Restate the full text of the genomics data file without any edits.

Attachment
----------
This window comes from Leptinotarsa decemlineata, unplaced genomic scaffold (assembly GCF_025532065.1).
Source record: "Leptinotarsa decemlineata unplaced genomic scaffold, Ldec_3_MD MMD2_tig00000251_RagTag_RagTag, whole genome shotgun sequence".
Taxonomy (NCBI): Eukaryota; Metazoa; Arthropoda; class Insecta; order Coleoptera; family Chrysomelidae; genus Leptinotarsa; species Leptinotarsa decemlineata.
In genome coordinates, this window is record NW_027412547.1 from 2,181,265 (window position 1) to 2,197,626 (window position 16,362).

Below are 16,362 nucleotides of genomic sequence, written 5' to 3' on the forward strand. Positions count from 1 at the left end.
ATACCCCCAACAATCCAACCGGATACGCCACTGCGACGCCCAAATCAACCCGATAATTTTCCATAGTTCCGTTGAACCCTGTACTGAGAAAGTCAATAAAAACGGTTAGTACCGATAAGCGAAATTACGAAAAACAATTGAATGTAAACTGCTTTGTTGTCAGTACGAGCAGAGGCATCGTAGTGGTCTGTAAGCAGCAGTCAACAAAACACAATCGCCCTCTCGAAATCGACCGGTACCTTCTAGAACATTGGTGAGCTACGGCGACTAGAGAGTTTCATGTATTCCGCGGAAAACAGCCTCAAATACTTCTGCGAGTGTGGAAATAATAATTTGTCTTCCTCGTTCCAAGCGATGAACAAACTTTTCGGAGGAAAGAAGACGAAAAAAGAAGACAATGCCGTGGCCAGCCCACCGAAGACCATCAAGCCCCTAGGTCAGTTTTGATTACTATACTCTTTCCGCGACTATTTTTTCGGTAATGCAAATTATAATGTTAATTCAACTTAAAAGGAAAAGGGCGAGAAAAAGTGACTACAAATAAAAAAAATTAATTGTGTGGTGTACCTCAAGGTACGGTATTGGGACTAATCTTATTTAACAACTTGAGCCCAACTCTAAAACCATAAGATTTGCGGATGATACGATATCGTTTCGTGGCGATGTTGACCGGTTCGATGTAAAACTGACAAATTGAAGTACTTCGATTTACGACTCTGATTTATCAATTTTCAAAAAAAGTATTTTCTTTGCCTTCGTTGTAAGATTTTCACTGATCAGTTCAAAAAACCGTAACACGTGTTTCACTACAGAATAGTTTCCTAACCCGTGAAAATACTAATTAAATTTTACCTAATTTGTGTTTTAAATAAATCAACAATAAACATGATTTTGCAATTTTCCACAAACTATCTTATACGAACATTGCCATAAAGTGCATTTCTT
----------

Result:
This window comes from Leptinotarsa decemlineata, unplaced genomic scaffold (assembly GCF_025532065.1).
Source record: "Leptinotarsa decemlineata unplaced genomic scaffold, Ldec_3_MD MMD2_tig00000251_RagTag_RagTag, whole genome shotgun sequence".
Taxonomy (NCBI): Eukaryota; Metazoa; Arthropoda; class Insecta; order Coleoptera; family Chrysomelidae; genus Leptinotarsa; species Leptinotarsa decemlineata.
In genome coordinates, this window is record NW_027412547.1 from 2,181,265 (window position 1) to 2,197,626 (window position 16,362).

Below are 16,362 nucleotides of genomic sequence, written 5' to 3' on the forward strand. Positions count from 1 at the left end.
ATACCCCCAACAATCCAACCGGATACGCCACTGCGACGCCCAAATCAACCCGATAATTTTCCATAGTTCCGTTGAACCCTGTACTGAGAAAGTCAATAAAAACGGTTAGTACCGATAAGCGAAATTACGAAAAACAATTGAATGTAAACTGCTTTGTTGTCAGTACGAGCAGAGGCATCGTAGTGGTCTGTAAGCAGCAGTCAACAAAACACAATCGCCCTCTCGAAATCGACCGGTACCTTCTAGAACATTGGTGAGCTACGGCGACTAGAGAGTTTCATGTATTCCGCGGAAAACAGCCTCAAATACTTCTGCGAGTGTGGAAATAATAATTTGTCTTCCTCGTTCCAAGCGATGAACAAACTTTTCGGAGGAAAGAAGACGAAAAAAGAAGACAATGCCGTGGCCAGCCCACCGAAGACCATCAAGCCCCTAGGTCAGTTTTGATTACTATACTCTTTCCGCGACTATTTTTTCGGTAATGCAAATTATAATGTTAATTCAACTTAAAAGGAAAAGGGCGAGAAAAAGTGACTACAAATAAAAAAAATTAATTGTGTGGTGTACCTCAAGGTACGGTATTGGGACTAATCTTATTTAACAACTTGAGCCCAACTCTAAAACCATAAGATTTGCGGATGATACGATATCGTTTCGTGGCGATGTTGACCGGTTCGATGTAAAACTGACAAATTGAAGTACTTCGATTTACGACTCTGATTTATCAATTTTCAAAAAAAGTATTTTCTTTGCCTTCGTTGTAAGATTTTCACTGATCAGTTCAAAAAACCGTAACACGTGTTTCACTACAGAATAGTTTCCTAACCCGTGAAAATACTAATTAAATTTTACCTAATTTGTGTTTTAAATAAATCAACAATAAACATGATTTTGCAATTTTCCACAAACTATCTTATACGAACATTGCCATAAAGTGCATTTCTT